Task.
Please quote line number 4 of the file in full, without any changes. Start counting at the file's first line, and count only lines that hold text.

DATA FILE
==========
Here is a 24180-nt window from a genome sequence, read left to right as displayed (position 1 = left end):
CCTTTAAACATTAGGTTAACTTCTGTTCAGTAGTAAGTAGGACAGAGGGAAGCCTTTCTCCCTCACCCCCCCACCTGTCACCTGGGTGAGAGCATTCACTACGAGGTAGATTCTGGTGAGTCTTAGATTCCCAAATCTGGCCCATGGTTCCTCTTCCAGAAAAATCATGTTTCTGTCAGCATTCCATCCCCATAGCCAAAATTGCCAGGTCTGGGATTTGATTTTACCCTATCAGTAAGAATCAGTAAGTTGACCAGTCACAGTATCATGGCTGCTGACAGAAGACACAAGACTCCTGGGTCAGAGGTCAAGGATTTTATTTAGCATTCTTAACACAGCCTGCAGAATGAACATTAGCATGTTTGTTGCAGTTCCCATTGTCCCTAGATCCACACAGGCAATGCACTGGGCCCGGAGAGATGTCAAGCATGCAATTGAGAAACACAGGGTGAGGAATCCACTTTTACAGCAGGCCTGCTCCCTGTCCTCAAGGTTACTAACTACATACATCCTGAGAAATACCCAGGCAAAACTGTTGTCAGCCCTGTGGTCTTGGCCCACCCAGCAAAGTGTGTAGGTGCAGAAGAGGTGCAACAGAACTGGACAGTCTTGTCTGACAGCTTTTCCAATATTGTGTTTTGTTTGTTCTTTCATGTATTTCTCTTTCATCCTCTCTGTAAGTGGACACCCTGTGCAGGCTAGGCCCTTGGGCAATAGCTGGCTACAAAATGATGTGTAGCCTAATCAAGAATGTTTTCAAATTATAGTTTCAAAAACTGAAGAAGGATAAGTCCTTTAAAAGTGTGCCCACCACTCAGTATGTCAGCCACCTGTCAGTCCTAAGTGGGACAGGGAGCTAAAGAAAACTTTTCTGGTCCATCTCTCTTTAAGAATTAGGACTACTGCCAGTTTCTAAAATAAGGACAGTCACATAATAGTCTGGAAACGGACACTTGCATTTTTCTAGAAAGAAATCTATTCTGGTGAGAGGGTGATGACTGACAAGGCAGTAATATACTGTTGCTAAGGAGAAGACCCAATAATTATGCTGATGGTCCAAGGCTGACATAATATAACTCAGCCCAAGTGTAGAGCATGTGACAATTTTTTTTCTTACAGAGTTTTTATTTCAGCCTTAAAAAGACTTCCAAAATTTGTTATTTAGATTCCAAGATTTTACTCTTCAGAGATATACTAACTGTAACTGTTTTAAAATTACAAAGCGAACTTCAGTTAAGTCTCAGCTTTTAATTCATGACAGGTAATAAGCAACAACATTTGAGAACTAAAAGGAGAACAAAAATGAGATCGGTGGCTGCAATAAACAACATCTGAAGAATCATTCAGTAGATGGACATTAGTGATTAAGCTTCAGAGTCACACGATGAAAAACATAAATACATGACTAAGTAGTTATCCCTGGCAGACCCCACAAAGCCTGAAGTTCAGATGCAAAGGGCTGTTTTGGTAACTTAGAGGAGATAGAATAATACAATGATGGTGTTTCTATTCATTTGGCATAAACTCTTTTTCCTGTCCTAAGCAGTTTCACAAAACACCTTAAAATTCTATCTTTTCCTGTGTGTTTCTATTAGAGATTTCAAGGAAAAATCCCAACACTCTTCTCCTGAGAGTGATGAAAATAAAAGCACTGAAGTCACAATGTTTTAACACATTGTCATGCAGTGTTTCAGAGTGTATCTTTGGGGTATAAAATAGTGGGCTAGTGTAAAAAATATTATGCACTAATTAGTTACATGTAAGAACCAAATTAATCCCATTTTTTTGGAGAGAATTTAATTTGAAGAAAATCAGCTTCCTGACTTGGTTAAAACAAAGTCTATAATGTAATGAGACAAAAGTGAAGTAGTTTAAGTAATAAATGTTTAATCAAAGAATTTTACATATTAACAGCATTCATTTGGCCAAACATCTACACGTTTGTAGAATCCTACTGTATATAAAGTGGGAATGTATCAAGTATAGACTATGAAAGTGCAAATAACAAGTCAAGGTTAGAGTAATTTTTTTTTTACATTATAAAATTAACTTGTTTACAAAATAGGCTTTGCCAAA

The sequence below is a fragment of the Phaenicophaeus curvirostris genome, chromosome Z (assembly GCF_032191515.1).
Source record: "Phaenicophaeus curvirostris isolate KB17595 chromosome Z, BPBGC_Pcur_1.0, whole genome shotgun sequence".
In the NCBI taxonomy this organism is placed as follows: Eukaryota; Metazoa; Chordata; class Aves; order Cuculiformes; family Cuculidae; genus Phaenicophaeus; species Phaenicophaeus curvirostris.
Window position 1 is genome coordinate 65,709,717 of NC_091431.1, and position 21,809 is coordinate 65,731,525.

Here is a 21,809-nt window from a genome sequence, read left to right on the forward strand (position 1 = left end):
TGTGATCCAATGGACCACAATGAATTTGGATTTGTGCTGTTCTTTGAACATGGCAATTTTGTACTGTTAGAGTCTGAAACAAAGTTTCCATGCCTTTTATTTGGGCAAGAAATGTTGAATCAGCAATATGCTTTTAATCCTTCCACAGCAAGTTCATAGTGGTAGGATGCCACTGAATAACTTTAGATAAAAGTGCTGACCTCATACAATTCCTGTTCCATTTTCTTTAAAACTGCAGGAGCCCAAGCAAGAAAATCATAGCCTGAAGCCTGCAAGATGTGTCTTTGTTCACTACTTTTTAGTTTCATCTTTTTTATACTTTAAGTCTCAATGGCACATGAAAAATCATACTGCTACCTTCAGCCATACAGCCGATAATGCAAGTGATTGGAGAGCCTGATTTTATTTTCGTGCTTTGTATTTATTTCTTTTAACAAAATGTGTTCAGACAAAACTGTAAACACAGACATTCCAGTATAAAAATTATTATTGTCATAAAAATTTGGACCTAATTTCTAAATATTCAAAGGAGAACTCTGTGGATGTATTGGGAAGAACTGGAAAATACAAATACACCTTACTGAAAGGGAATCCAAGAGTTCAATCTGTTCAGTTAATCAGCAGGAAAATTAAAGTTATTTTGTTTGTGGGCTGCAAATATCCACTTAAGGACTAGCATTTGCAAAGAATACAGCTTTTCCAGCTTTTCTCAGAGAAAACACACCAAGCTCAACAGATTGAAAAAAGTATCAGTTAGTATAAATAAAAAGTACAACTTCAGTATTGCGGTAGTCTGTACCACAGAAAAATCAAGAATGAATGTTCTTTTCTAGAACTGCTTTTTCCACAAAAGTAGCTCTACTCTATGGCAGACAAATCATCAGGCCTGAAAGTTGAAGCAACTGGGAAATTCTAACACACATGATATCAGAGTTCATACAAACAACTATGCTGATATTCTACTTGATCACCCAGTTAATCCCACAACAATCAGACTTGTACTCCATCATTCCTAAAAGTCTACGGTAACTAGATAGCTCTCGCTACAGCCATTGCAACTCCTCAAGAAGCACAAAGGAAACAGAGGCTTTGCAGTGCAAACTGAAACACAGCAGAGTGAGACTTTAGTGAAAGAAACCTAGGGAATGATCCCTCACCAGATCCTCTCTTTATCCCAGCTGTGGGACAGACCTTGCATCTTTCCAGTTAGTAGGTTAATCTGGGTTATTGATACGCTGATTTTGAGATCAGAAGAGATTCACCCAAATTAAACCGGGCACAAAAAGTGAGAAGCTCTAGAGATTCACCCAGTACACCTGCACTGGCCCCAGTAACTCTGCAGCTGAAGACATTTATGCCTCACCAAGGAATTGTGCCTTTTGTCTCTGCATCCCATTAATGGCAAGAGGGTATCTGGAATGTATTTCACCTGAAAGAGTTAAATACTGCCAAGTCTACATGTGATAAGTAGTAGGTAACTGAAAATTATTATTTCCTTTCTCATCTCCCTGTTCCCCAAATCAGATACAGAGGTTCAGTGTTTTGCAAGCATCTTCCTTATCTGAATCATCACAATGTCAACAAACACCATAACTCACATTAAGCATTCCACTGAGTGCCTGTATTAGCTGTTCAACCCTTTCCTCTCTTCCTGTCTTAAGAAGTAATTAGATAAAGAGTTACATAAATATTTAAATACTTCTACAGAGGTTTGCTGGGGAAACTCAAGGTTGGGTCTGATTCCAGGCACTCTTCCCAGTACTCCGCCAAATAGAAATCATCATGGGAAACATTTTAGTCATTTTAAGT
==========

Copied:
Source record: "Phaenicophaeus curvirostris isolate KB17595 chromosome Z, BPBGC_Pcur_1.0, whole genome shotgun sequence".